Slew of Ind. agencies test anthrax response
Post office tests anthrax response: About a dozen organizations participated in city's first drill
With decontamination stations and a clinic set up like a long assembly line, biohazard workers led Postal Service employees through the disaster drill, mimicking what they would do in a real emergency.
"It's the first drill of its kind conducted here," said John Silcox, spokesman for the Allen County-Fort Wayne Health Department. "It's important to determine if there are any gaps in our process or if there's anything we need to improve upon."
At about 1:15 p.m., the post office's $150,000 Biohazard Detection System picked up a fake anthrax reading among the almost 275,000 pieces of mail that comes through the Clinton Street office daily. An alarm sounded, and the drill was on.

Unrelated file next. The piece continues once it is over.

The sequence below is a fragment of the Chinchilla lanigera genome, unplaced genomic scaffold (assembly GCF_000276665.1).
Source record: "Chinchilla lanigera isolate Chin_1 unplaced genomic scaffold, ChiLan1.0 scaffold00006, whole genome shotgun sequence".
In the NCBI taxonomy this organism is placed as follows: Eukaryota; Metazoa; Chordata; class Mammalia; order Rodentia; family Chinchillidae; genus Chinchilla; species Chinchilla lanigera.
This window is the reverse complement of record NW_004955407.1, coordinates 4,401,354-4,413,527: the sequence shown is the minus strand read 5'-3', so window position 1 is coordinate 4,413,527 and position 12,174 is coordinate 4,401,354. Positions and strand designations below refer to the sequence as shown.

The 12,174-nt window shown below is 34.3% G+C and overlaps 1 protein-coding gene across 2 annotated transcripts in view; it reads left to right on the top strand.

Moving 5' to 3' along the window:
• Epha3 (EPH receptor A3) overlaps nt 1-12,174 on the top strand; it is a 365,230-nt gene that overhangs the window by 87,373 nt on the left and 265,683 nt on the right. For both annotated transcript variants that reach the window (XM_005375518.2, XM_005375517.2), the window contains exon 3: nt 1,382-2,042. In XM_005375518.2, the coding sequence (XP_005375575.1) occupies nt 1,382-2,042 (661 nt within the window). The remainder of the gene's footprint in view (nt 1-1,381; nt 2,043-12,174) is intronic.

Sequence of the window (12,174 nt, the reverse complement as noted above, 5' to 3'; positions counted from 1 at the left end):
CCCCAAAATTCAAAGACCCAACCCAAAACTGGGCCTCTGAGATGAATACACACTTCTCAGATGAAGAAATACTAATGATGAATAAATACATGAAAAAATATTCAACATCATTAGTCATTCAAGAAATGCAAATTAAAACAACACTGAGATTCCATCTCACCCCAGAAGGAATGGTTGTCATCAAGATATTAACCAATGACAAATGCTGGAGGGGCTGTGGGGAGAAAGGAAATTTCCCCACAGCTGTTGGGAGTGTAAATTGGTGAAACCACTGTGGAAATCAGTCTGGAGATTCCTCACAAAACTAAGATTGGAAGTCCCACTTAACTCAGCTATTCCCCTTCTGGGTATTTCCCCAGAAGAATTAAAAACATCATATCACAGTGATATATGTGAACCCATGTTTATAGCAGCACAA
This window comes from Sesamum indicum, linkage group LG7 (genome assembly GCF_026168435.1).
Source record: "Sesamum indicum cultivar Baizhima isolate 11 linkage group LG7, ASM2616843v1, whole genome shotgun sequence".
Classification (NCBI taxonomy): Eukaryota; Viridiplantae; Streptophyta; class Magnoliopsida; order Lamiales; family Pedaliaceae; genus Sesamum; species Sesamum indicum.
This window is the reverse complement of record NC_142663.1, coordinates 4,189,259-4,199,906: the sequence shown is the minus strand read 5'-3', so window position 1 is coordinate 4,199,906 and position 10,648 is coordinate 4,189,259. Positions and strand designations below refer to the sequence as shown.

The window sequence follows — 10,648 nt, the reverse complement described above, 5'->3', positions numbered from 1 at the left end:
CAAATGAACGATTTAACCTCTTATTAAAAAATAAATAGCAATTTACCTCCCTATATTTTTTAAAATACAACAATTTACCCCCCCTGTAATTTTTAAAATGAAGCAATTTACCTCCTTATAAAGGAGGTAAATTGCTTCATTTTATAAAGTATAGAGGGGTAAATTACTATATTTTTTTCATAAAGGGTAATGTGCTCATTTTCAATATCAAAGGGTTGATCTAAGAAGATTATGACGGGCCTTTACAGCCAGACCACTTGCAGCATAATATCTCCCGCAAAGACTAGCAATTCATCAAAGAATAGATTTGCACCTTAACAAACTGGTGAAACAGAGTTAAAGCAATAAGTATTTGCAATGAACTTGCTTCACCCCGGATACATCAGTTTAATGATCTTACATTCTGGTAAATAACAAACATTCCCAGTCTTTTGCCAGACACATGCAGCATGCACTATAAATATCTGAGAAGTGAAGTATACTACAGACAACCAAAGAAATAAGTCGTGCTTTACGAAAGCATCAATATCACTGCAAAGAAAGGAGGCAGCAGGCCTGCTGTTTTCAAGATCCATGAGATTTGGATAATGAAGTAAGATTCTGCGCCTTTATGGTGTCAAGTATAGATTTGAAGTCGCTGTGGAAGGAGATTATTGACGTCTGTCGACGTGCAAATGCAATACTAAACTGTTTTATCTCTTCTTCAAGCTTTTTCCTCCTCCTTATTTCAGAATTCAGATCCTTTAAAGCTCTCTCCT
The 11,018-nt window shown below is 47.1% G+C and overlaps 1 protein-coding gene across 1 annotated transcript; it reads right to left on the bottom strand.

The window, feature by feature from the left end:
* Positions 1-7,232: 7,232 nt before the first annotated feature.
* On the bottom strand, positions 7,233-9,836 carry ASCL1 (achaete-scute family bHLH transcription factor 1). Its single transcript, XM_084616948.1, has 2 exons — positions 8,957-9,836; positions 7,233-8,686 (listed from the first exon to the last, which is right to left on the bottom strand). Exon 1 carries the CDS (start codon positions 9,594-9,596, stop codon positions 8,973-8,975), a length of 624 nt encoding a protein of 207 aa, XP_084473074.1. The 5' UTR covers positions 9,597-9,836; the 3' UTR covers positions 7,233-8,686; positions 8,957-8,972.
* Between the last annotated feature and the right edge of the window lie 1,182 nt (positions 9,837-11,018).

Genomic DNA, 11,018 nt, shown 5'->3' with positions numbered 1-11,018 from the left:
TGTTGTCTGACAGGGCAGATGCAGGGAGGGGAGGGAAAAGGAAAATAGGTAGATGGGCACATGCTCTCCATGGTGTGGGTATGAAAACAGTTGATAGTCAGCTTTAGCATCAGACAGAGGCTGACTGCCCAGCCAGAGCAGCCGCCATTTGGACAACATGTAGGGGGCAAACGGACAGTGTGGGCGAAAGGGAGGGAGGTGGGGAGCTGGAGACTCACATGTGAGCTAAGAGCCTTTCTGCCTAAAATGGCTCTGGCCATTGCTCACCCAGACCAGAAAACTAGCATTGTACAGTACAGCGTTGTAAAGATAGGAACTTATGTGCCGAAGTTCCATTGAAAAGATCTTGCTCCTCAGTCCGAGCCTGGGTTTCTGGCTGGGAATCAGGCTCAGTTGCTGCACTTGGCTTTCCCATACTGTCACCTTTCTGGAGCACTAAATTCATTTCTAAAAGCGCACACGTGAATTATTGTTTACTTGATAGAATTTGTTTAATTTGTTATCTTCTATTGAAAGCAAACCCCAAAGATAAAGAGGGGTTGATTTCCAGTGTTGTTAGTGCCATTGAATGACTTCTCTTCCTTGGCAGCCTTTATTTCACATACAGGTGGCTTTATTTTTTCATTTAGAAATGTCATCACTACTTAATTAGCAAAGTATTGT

They were given biohazard suits to wear and were driven to a clinic where they would receive an antibiotic needed to fight anthrax. It would be the first pill in a five-day course, Silcox said. After taking the antibiotic, they would be able to leave the clinic because anthrax contamination is not spread from person to person.
The Fort Wayne Fire Department, Allen County Sheriff's Department, Fort Wayne Police Department, the Fort Wayne-Allen County and Indiana State departments of health, Allen County-Fort Wayne Homeland Security, Three Rivers Ambulance Authority, Citilink, the U.S. Postal Inspection Service and U.S. Postal Service participated in the drill.
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